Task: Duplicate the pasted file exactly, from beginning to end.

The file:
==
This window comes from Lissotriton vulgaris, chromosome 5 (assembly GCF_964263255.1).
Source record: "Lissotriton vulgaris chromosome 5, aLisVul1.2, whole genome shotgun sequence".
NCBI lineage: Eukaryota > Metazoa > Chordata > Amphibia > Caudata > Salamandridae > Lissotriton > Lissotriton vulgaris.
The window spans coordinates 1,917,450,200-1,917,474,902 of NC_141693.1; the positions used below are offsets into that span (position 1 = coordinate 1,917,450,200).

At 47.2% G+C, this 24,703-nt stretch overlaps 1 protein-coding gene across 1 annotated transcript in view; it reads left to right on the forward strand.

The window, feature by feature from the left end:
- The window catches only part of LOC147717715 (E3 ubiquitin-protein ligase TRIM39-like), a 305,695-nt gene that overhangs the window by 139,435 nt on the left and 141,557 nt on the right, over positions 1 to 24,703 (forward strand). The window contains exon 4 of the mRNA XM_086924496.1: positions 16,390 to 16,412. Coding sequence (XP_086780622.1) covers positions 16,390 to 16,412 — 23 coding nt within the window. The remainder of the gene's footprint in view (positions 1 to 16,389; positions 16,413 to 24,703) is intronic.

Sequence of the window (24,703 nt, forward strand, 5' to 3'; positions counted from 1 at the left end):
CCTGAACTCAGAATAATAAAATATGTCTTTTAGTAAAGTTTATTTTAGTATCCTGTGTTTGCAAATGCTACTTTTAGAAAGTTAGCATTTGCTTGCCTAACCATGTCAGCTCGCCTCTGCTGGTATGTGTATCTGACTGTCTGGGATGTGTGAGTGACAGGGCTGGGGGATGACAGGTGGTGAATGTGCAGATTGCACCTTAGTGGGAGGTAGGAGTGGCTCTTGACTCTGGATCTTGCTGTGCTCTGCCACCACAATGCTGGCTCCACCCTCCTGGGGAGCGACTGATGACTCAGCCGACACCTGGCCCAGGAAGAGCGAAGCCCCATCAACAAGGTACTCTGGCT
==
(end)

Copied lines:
This window comes from Lissotriton vulgaris, chromosome 5 (assembly GCF_964263255.1).
Source record: "Lissotriton vulgaris chromosome 5, aLisVul1.2, whole genome shotgun sequence".
NCBI lineage: Eukaryota > Metazoa > Chordata > Amphibia > Caudata > Salamandridae > Lissotriton > Lissotriton vulgaris.
The window spans coordinates 1,917,450,200-1,917,474,902 of NC_141693.1; the positions used below are offsets into that span (position 1 = coordinate 1,917,450,200).

At 47.2% G+C, this 24,703-nt stretch overlaps 1 protein-coding gene across 1 annotated transcript in view; it reads left to right on the forward strand.

The window, feature by feature from the left end:
- The window catches only part of LOC147717715 (E3 ubiquitin-protein ligase TRIM39-like), a 305,695-nt gene that overhangs the window by 139,435 nt on the left and 141,557 nt on the right, over positions 1 to 24,703 (forward strand). The window contains exon 4 of the mRNA XM_086924496.1: positions 16,390 to 16,412. Coding sequence (XP_086780622.1) covers positions 16,390 to 16,412 — 23 coding nt within the window. The remainder of the gene's footprint in view (positions 1 to 16,389; positions 16,413 to 24,703) is intronic.

Sequence of the window (24,703 nt, forward strand, 5' to 3'; positions counted from 1 at the left end):
CCTGAACTCAGAATAATAAAATATGTCTTTTAGTAAAGTTTATTTTAGTATCCTGTGTTTGCAAATGCTACTTTTAGAAAGTTAGCATTTGCTTGCCTAACCATGTCAGCTCGCCTCTGCTGGTATGTGTATCTGACTGTCTGGGATGTGTGAGTGACAGGGCTGGGGGATGACAGGTGGTGAATGTGCAGATTGCACCTTAGTGGGAGGTAGGAGTGGCTCTTGACTCTGGATCTTGCTGTGCTCTGCCACCACAATGCTGGCTCCACCCTCCTGGGGAGCGACTGATGACTCAGCCGACACCTGGCCCAGGAAGAGCGAAGCCCCATCAACAAGGTACTCTGGCT